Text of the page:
By Sakina Cotton ’24
What goes around comes around.
Think back to the ASMs of fall term which highlighted people of the past who endured oppression or people of the present making history. The idea of historical pain being carried through generations emphasizes the need for conscience minds and allyship. When we heard from ASM guests Dr. Bettina Love and Dr. Megan Red Shirt-Shaw, we were given examples of youth’s potential to help in this way of learning about and then changing our society.
Dr. Love supplied historical analysis on the effect of music on the Black community. The Black community traditionally uses music as a way to escape pain, to convey morals, and to call for action. A prime example is the evolution of blues from the emotional spiritual songs of enslaved or oppressed Black people. In “Hearing the Blues: An Essay in the Sociology of Music”, authors D.J Hatch and D.R Watson explain that improvisation as well as certain chord progressions played fundamental roles in historical country-blues (Hatch and Watson, 168). The blues genre along with hip hop, as Dr. Love explained, have roots in West African musical styles. Their use of improvisation, leading and chorus stanzas, drums, and proverbial lyrics demonstrates this connection. It is a style which a group of people propagated through multiple generations to help cope with outside struggle; but, sometimes a community alone can not fully heal itself from the intergenerational trauma inflicted upon it.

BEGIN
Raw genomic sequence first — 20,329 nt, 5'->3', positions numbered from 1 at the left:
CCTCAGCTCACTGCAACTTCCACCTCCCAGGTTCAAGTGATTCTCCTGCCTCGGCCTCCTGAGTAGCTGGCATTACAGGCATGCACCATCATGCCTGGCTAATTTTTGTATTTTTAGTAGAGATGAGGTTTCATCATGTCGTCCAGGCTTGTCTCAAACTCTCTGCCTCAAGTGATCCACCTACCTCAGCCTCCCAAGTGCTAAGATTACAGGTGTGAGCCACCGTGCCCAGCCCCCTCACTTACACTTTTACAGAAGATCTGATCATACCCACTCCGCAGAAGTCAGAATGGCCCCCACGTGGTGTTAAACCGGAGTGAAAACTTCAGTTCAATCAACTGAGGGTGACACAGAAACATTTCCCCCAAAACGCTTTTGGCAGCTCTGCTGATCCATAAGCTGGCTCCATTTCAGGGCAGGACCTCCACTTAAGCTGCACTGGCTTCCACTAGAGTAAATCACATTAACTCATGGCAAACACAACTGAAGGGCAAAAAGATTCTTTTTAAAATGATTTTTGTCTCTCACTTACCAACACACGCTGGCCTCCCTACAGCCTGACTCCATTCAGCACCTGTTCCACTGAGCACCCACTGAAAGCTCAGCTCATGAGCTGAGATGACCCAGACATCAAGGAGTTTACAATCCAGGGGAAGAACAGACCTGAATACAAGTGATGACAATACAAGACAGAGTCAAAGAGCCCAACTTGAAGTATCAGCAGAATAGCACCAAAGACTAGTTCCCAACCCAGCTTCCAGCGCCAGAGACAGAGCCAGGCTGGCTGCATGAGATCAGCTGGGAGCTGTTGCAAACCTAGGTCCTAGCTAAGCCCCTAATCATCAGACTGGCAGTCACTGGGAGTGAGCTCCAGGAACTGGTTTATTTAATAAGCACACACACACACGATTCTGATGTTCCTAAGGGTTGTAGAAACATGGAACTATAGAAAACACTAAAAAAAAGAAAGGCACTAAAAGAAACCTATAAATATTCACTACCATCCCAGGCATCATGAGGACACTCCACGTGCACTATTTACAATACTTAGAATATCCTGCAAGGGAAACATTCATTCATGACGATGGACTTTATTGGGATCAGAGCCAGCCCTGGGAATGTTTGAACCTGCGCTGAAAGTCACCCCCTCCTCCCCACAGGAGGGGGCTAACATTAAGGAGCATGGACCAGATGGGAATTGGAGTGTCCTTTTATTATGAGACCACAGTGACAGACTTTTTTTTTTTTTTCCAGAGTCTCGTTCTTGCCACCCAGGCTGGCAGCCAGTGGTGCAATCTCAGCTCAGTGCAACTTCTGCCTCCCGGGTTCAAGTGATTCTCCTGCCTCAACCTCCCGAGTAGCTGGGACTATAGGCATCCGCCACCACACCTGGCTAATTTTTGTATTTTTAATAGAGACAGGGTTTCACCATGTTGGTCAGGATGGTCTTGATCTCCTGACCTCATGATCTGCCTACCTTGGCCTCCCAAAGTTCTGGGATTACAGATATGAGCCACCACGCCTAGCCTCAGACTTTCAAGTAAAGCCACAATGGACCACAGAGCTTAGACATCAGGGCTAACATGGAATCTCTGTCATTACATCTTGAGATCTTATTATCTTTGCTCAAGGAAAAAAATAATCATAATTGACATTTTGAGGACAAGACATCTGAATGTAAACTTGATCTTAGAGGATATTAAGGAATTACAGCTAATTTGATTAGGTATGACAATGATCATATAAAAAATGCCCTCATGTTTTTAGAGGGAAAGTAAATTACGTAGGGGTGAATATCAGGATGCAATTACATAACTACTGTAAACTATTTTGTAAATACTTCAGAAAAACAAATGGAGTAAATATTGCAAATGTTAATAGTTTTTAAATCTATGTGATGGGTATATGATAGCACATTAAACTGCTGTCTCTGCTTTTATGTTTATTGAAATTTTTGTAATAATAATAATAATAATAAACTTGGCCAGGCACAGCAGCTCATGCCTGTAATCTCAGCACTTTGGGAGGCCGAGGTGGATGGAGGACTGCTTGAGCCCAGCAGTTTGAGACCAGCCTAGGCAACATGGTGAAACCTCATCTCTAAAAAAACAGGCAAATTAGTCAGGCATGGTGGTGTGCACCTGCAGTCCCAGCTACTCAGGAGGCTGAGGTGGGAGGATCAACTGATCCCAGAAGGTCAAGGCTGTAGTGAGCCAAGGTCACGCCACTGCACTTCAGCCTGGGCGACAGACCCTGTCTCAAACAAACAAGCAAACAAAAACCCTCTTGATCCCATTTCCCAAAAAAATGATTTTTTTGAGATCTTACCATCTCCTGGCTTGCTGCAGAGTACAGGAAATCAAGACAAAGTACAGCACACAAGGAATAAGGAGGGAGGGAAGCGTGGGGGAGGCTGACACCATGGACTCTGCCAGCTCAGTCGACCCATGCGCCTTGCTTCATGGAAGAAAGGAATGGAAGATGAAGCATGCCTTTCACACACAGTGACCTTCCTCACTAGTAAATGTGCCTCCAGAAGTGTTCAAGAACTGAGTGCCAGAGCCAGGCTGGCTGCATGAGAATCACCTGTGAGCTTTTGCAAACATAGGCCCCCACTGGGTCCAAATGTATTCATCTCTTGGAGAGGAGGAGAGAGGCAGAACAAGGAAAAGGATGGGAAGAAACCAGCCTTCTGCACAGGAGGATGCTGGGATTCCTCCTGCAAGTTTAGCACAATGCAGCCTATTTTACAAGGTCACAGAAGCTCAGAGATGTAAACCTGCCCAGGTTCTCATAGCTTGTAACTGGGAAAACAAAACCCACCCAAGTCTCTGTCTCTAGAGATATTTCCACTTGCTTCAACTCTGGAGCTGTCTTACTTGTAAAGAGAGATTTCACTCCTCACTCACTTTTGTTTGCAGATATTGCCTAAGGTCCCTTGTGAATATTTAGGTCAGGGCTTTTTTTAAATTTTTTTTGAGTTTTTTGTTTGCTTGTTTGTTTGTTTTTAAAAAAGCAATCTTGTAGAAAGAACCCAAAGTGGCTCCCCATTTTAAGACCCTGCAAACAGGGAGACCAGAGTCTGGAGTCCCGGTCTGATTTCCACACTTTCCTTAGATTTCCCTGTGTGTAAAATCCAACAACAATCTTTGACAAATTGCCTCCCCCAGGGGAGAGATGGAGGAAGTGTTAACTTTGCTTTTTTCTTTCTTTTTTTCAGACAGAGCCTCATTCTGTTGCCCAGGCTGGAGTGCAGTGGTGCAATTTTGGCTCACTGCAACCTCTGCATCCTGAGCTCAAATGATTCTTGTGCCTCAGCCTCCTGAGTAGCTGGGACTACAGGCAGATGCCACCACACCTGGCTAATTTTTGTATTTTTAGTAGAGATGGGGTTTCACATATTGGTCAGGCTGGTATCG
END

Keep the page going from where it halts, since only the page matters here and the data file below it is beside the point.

Dr. Megan Red Shirt-Shaw gave insight into how the government employed racism to neglect funding for Indian Health Services, to break treaties, to increase factory production in predominantly BIPOC communities, and to establish harmful residential schools for Native people. From the 1870s until the 1970s, young children were stolen from their families and forced to attend these boarding schools where most faced abuse, torture, cultural shaming, and unforgettable dehumanization. (NPR; Northern Indians Relief Council). People are still healing wounds from this intergenerational trauma. The persistence of these schools throughout a century calls for a stronger front of allies working to prevent another system like this. Allies, including myself, must utilize their privilege and hold one another accountable in order to effectively create positive change.
Outside and historical factors take a toll on the youth’s mental health. That is why, as the next generation, we must do our own work in perpetuating positive, inclusive ideals that will transcend our generation. Are we not tired of accumulating intergenerational trauma? Let’s build intergenerational trust. I think it is possible to accomplish this by accepting people for who they are, not how we expect them to be. We are able to shape our rules and regulations. We can listen to and learn from each other’s pasts to create a better future. We have to talk about the hardships of everyone in our community to understand each other. That means start talking about our different traits, keep talking about the fluidity of spectrums, and never stop talking about people’s humanity.
Works cited can be found in our Suggested Reading List